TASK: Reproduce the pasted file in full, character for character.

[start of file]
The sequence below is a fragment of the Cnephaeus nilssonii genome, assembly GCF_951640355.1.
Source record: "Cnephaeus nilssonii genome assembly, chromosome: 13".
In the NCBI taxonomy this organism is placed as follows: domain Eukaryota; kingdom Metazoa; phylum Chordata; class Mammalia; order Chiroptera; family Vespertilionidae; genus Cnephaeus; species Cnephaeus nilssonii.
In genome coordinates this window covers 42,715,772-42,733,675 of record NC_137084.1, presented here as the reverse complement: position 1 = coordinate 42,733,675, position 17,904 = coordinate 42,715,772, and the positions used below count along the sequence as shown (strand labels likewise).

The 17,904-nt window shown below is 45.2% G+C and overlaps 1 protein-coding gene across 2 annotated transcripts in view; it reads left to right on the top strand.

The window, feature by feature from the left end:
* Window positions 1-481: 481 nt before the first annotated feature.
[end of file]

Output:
The sequence below is a fragment of the Cnephaeus nilssonii genome, assembly GCF_951640355.1.
Source record: "Cnephaeus nilssonii genome assembly, chromosome: 13".
In the NCBI taxonomy this organism is placed as follows: domain Eukaryota; kingdom Metazoa; phylum Chordata; class Mammalia; order Chiroptera; family Vespertilionidae; genus Cnephaeus; species Cnephaeus nilssonii.
In genome coordinates this window covers 42,715,772-42,733,675 of record NC_137084.1, presented here as the reverse complement: position 1 = coordinate 42,733,675, position 17,904 = coordinate 42,715,772, and the positions used below count along the sequence as shown (strand labels likewise).

The 17,904-nt window shown below is 45.2% G+C and overlaps 1 protein-coding gene across 2 annotated transcripts in view; it reads left to right on the top strand.

The window, feature by feature from the left end:
* Window positions 1-481: 481 nt before the first annotated feature.